The codling moth (Cydia pomonella; CM) is a tortricid moth originally native to Europe but now occurring in most parts of the world that have favorable habitat. In the mid-2000s it became a serious problem in many North Carolina orchards due to factors that included insecticide resistance and the practice of storing bins near orchards. (Apple bins are an ideal environment for overwintering larvae, and orchards within 100 to 150 yards (approximately 90 to 140 meters) of bins are particularly susceptible.) The use of mating disruption, new insecticides, and improved management practices have reduced the severity of CM damage, though CM, along with oriental fruit moth, remains one of the most significant lepidopterous apple pests in the region.
The adult CM is about 1/2 inch (12.5mm) long with gray striped wings that have patches of copper brown coloration at the tips. Both sexes have a similar appearance. The pupa is approximately 3/8 inch (9.5mm) long and brown. A fully developed larva is about 3/4 inch (19mm) long with a pinkish-beige body, brown head, and legs that are readily visible. CM larvae do not have the "anal comb" structure that is found on oriental fruit moth larvae when examined under a microscope. Eggs are about 1/25 inch (1mm) in diameter and are flat, white, and typically laid singly on both fruit and leaves.
CM overwinter as fully-developed larvae in thick cocoons under loose soil, dead leaves, or loose bark on the trunks of trees. In early spring, they change to the brown pupal stage, and by April or early May (depending on the year and location), they emerge as adult moths and begin mating. They lay eggs singly rather than in masses, and these generally begin to hatch near the time of the first cover spray. Larvae then tunnel into fruit, feeding and growing inside the apples. Larvae then leave the fruit and pupate on tree trunks, branches, and dead wood. The Southeast typically sees two generations per season, although a partial or complete third generation sometimes occurs.
The CM larvae usually tunnel into fruit directly, leaving holes containing frass (crumbly, brown excrement) that is visible on the exterior. Inside the fruit, they generally make a straight path to the core and sometimes feed on the seeds. This is in contrast to oriental fruit moth, which typically creates random tunnels as it feeds and usually does not attack the core. CM larvae may also cause "stings" on the surface of fruit if the larva is killed (by insecticides, for example) before it has a chance to penetrate inside.
For detailed information on insect emergence times, degree-day calculations, and the most current control practices (including mating disruption and recommended insecticides), read the "IPM Practices for Selected Pests" and "Relative Effectiveness of Insecticides and Miticides" sections of the Integrated Orchard Management Guide for Commercial Apples in the Southeast.
First Generation: Recommendations are provided for low- and moderate-to-high population densities. Low-density orchards are those with less than 0.5 percent of fruit damaged the previous year and pheromone trap catches that do not exceed 10 moths per trap per week anytime during the first generation (to about 1,000 DD after biofix).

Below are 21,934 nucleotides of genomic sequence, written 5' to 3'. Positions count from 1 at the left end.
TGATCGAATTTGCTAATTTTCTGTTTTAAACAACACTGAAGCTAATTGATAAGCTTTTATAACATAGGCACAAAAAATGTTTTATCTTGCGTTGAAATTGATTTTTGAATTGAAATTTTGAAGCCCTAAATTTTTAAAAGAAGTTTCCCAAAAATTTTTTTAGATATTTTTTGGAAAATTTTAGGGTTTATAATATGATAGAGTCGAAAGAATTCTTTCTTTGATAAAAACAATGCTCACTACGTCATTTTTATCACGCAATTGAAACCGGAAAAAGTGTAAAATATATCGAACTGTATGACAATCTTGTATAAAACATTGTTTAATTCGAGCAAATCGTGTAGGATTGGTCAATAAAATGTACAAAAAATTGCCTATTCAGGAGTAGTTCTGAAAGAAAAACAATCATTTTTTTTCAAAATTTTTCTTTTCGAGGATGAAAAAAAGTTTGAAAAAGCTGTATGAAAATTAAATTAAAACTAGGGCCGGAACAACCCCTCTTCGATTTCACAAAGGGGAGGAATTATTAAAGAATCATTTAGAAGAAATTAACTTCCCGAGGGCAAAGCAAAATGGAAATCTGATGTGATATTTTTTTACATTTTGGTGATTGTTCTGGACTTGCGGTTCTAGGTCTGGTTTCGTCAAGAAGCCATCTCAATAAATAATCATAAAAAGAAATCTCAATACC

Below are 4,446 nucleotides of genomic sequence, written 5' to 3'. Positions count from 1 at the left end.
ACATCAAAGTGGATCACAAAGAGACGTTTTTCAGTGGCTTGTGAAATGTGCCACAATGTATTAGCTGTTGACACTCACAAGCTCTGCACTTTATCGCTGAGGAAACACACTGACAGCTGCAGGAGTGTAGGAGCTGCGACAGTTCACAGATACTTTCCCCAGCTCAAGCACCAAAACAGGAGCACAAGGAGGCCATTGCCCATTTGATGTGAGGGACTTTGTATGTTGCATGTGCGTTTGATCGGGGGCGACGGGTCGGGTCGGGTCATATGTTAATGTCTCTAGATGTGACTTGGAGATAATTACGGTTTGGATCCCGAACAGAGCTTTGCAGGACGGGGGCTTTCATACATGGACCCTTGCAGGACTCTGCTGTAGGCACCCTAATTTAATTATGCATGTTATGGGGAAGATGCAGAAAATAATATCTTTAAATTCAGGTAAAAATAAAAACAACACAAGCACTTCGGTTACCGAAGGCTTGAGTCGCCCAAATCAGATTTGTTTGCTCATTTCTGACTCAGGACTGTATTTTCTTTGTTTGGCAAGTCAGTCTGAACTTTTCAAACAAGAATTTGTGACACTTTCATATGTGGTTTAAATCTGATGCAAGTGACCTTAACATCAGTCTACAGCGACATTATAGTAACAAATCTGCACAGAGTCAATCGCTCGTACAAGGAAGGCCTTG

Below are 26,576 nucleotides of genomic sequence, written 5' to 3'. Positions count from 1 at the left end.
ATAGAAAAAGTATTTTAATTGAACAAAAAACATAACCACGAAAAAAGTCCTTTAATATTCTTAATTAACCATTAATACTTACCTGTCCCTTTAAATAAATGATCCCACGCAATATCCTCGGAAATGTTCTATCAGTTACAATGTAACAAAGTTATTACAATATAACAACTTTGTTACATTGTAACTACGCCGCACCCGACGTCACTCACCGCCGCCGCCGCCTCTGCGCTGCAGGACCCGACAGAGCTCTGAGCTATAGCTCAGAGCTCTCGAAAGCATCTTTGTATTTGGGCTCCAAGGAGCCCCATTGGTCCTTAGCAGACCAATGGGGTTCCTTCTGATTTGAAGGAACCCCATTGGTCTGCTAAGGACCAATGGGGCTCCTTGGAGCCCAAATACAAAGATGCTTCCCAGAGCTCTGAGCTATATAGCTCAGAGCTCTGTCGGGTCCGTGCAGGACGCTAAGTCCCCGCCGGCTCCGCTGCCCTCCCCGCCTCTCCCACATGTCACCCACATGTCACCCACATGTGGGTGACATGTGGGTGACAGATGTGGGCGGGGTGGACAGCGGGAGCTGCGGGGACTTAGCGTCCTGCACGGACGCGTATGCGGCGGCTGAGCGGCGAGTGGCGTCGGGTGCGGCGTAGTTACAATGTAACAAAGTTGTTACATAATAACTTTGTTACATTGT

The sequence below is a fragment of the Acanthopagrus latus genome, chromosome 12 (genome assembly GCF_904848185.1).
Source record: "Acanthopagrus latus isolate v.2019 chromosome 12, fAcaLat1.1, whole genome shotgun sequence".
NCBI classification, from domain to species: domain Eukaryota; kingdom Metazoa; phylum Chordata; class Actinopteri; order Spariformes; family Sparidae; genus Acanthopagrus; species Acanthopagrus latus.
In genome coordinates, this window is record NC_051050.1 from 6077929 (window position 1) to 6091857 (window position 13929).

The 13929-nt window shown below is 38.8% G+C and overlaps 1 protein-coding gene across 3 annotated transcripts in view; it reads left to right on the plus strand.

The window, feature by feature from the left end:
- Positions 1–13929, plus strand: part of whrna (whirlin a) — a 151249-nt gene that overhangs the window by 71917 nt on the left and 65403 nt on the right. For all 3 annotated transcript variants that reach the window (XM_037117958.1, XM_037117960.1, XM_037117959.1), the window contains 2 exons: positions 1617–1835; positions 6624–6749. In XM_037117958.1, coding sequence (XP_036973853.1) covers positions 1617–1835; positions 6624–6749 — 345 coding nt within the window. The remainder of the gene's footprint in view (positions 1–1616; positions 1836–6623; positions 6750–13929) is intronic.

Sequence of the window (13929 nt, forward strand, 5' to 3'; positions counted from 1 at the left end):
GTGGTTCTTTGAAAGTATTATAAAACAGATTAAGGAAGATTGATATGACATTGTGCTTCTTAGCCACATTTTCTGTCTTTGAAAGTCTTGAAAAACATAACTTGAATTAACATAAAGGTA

In low-density orchards, make a single insecticide application near 350 DD after biofix. In moderate-to high-density orchards, apply two insecticide applications at 14 to 21 days apart, the first at 100 to 250 DD after biofix: 100 to 150 if using a product which depends primarily on ovicidal activity for control (i.e., Intrepid or Rimon), and 250 if using an insecticide that targets early stage larvae. Additional applications may be necessary if trap captures remain high (greater than 7 moths per trap).
A second emergence of overwintering adults sometimes occurs between 500 and 800 degree days after biofix. This is often referred to as the “B peak” and may be associated with insecticide-resistant individuals in the population. Hence, pheromone trapping is important throughout the flight period.
Second Generation: Recommendations are provided for extremely low, low, and moderate-to-high population densities. Extremely low-density orchards may not require an insecticide application (no first-generation damage is observed and pheromone trap catches remain below one moth per trap per week between 1,000 and 2,500 DD after biofix). Low-density orchards require one insecticide application, and recent research indicates the optimum timing is 1,400 to 1,500 DD. These orchards may have no sign of damage by first generation larvae and trap catches between 3 to 7 moths per trap per week between 1,000 to 1,500 DD after biofix. Moderate-to high-density orchards will have fruit damage and higher pheromone trap catches requiring at least two insecticide applications at 14-day intervals, starting about 1,400 DD after biofix.
Third Generation: The model should not be relied upon alone for timing insecticide applications for the third generation, because the model becomes less accurate over time.
Exceptions to the Model: Where codling moth populations are extremely high and where pheromone trap catches remain high between generations, additional insecticide applications at shorter intervals may be necessary. This often occurs in orchards adjacent to abandoned orchards, orchards near bins, or in problem orchards with high populations.
Publication date: April 18, 2014
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